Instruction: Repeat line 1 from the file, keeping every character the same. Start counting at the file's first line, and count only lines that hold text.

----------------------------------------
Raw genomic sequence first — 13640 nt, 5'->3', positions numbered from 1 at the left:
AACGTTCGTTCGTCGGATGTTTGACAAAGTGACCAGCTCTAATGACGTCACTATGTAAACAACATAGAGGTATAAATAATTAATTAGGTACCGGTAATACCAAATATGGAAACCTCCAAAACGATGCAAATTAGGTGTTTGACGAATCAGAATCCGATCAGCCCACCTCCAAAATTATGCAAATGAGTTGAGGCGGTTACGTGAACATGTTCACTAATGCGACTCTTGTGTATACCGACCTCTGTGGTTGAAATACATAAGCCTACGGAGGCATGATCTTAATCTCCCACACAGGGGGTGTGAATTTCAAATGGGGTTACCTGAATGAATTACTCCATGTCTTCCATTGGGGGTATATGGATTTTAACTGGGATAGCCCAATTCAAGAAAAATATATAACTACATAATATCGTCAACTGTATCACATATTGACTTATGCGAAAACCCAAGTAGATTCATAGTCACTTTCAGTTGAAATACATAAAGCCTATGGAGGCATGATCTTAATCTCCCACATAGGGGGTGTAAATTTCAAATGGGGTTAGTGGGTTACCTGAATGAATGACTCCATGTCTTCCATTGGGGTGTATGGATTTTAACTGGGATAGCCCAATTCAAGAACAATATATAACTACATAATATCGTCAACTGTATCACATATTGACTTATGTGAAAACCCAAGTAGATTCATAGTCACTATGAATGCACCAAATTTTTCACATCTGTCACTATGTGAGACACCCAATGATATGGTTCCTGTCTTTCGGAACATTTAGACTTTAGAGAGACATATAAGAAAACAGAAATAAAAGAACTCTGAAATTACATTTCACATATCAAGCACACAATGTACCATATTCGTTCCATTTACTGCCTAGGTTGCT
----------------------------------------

Raw genomic sequence first — 13640 nt, 5'->3', positions numbered from 1 at the left: